IS: I work full time as a graphic designer for Milton Glaser. After work, I usually remain at the studio late into the night, painting or drawing, or even taking classes offered at the School of Visual Arts to keep up my practice. That full schedule affects my work as an illustrator but also gives me a better excuse to not procrastinate or overthink my paintings, letting me freely produce images.

PR: Do you consider yourself to be a good self-editor? 

IS: I don’t think so. I tend to include everything I believe might be useful. I am, however, learning to be more selective with my own work.

PR: How do you know when the art is finished—or when to stop working on it?

IS: I guess it is more like a feeling than anything else. I usually stop when I feel I can’t add anything interesting to a piece, or if I feel too tired. Sometimes though, if I push ten more minutes, some interesting elements appear, and I get a good feeling of achievement.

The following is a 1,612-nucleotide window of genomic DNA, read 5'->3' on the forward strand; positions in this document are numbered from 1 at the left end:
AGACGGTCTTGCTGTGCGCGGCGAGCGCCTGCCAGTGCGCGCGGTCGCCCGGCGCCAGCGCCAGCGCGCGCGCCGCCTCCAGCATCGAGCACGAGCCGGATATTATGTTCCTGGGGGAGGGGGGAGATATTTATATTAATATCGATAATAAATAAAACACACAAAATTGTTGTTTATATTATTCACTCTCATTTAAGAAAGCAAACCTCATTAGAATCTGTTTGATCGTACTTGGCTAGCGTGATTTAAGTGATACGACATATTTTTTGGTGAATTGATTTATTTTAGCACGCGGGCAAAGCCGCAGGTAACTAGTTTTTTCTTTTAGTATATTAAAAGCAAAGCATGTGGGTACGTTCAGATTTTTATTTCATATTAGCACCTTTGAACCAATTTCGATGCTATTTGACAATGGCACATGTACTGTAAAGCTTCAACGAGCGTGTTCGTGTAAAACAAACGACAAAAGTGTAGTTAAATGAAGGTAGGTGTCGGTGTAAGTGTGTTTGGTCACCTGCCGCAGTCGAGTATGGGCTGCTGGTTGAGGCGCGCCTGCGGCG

PR: What are some of your creative inspirations—artists, music, literature, culture in general—that you draw from in your work?

IS: Too many to name here. Some of my favorite painters and illustrators are Frank Auerbach, Neo Rauch, Riccardo Vecchio, Andrew Wyeth, Lucian Freud, Jillian Tamaki, Moebius, Juan Gimenez, Al Parker, or Robert Weaver. I also admire the work of designers Paul Rand, Milton Glaser, Bob Gill, Tom Geismar, Ivan Chermayeff and Louise Fili. Musicians would include Steve Reich, Thom Yorke, PJ Harvey, Calexico, Nina Simone, TV on the Radio, Wilco or Pink Floyd.

PR: Do you keep a sketchbook? If yes, how does that contribute to your work process?